What Investors Should Know About the U.S. Becoming a Net Petroleum Exporter
How to Profit from the Return of U.S. Oil Dominance
The headline rang out loud and clear...
U.S. Posts First Month in 70 Years as a Net Petroleum Exporter
Flag-waving Americans cheered the news that the U.S. posted its first full month as a net exporter of crude and petroleum products since records began more than 70 years ago.
And make no mistake: Relying less and less on foreign imports should not go unnoticed, nor should it be trivialized.
That being said, it should also not go unnoticed that most of this domestically produced crude comes from shale, which, while inconvenient for some to admit, cannot continue to be produced at the rate at which it’s being produced now.
As reported in Bloomberg, in the top five shale basins, wells that came on in 2018 are declining at their fastest rates yet. And we already know that with shale, wells typically face decline rates of between 75% and 90% in the first three years.
Yes, more drilling and new technological breakthroughs can stave off the inevitable for a little while, but ultimately our reliance on shale will dwindle.
Of course, maybe this won’t be such a worrisome event when you look beyond monthly production and supply reports.
Everything Changes in 10 Years
Back in 2007, I predicted that a company called Tesla (NASDAQ: TSLA) would become one of the most important car manufacturers in the world.
At the time, that prediction was met with rolling eyes and sarcastic criticisms. After all, back then, there was no highway-capable electric vehicle on the road. Fast-forward to today, though, and Tesla has sold more than 720,000 electric vehicles.
In addition, nearly every major automaker today has an electric vehicle either in the showrooms, on the roads, or in development. And that’s while electric cars are still a bit pricier than their internal combustion counterparts.
But that’s not going to last.
According to Bloomberg’s latest report on electric vehicles, thanks mostly to a decrease in battery costs, the price parity between electric vehicles and internal combustion vehicles will be reached in about five years. And this is the primary driver behind a very inconvenient truth for internal combustion bulls: In 20 years, more than half of all passenger vehicle sales will be electric.
57%, to be exact.
Meanwhile, with this increase in electric vehicle demand, along with newer internal combustion vehicles coming to market with higher fuel economies, we’re not far off from a peak in gasoline demand.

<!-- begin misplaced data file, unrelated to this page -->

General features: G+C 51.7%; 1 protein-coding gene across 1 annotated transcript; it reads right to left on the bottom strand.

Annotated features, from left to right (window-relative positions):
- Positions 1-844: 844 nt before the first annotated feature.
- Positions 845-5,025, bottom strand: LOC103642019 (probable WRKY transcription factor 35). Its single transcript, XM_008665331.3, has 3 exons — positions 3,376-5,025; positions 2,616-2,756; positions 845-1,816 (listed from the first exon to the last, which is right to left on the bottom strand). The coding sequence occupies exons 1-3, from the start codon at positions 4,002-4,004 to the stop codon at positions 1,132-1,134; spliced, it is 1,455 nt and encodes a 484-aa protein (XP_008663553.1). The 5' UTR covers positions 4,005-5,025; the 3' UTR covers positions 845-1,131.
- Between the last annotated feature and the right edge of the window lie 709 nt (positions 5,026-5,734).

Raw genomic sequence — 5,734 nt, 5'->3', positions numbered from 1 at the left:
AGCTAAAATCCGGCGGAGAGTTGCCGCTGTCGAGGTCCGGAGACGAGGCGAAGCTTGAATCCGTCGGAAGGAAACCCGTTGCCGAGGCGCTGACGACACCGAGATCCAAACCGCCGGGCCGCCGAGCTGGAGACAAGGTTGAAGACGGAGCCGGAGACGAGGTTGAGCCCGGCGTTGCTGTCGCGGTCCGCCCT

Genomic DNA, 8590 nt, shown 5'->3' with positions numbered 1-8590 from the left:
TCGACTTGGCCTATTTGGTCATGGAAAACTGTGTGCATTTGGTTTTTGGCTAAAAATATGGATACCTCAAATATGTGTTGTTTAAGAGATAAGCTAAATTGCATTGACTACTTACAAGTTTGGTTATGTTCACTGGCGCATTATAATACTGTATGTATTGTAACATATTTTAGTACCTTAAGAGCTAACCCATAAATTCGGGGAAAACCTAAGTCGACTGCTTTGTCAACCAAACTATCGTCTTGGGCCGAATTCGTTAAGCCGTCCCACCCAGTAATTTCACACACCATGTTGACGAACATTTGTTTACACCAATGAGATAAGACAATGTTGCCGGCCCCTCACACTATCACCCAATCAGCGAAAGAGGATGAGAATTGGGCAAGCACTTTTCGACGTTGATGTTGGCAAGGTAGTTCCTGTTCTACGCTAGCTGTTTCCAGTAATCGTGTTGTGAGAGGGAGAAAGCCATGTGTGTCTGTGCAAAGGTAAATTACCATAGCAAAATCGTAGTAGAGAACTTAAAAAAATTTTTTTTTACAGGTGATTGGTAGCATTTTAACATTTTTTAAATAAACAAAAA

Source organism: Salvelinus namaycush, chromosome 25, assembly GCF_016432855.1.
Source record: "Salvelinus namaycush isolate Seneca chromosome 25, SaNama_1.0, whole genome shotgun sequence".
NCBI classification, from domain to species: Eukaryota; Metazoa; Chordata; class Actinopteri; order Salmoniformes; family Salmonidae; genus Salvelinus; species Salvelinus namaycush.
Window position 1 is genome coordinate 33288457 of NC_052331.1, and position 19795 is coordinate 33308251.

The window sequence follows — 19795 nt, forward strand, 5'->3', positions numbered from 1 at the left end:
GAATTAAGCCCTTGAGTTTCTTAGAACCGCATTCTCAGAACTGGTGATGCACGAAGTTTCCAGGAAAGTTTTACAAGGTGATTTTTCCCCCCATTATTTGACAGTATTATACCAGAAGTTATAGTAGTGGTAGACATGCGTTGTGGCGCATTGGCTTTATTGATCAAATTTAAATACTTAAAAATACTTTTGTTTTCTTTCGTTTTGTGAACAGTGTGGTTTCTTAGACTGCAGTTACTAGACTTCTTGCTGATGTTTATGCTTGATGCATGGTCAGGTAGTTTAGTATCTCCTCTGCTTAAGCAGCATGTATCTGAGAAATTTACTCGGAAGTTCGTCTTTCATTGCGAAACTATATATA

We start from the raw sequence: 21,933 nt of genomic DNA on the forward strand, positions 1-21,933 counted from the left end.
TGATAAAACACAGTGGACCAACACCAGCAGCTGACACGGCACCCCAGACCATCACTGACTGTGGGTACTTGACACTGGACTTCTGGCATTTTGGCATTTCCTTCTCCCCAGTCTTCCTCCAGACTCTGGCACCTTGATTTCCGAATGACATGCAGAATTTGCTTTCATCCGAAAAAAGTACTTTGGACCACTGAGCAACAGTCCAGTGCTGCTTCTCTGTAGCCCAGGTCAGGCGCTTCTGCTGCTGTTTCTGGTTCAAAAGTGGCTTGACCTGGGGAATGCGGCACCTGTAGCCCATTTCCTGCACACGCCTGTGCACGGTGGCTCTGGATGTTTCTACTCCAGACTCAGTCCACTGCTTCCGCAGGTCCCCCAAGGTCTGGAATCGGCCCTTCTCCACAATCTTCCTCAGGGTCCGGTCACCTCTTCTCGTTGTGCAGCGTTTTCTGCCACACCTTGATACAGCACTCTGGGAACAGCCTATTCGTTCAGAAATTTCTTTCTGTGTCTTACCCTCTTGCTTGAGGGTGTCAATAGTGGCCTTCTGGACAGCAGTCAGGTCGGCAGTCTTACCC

According to Wood Mackenzie, global gasoline demand is likely to peak in about 10 years — merely a blip in time when you consider just how quickly 10 years can sneak up on you.
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Prosperity Plays the Long Game
While you can still make a ton of cash by gaming oil markets, energy investors would be wise to take note of a certain reality that’s setting the stage for new opportunities in a transportation economy that will ultimately favor non-internal combustion vehicles.
Passenger cars, light-duty trucks, commercial buses — most are being transitioned away from internal combustion to electric. But you shouldn’t see this as a threat. You should see it for what it is: an opportunity to create wealth.
This particularly goes for Americans who believe that patriotism is synonymous with oil production, and anything that goes against that narrative is borderline treasonous. Even writing this sounds absurd, but there’s truth to this.
The announcement that the U.S. is a net exporter of crude made a lot of folks swoon with a general sense of nationalistic pride. Not that there's anything wrong with this. After all, with that announcement, it became official: We’re back on top!
But does it really matter anymore?
If the demise of the internal combustion vehicle is inevitable, does it matter that we’re a net exporter? Does it even matter that our rise to the top rests on the shale production we’ve been pumping out — something that simply can't be maintained at current levels?
The truth is, if we want to get patriotic about producing something in the U.S. that people all over the world need, perhaps we should get excited about new transportation technologies that can provide jobs here at home while still maintaining strong trade relationships in other parts of the world.
I’m talking about new transportation technologies that have the potential to make our lives better, our planet cleaner, and our economy stronger.
Looking at the long-term outlook for oil production, none of those things can be accomplished.
Increased oil production at a time when we know demand is going to wane does not make our world better. It does not make our planet cleaner or our economy stronger, either. At least not in a long-term, sustainable way.
And really, isn’t that what we should be focused on? The long game?
I would argue that those who consider themselves patriots who want to see the U.S. economy thrive should absolutely embrace the long game when it comes to transportation. And there’s no question, from an investment standpoint, that such a focus is paramount to your financial success, too.
To a new way of life and a new generation of wealth...
Jeff is the founder and managing editor of Green Chip Stocks. For more on Jeff, go to his editor's page.
Energy Demand will Increase 58% Over the Next 25 Years
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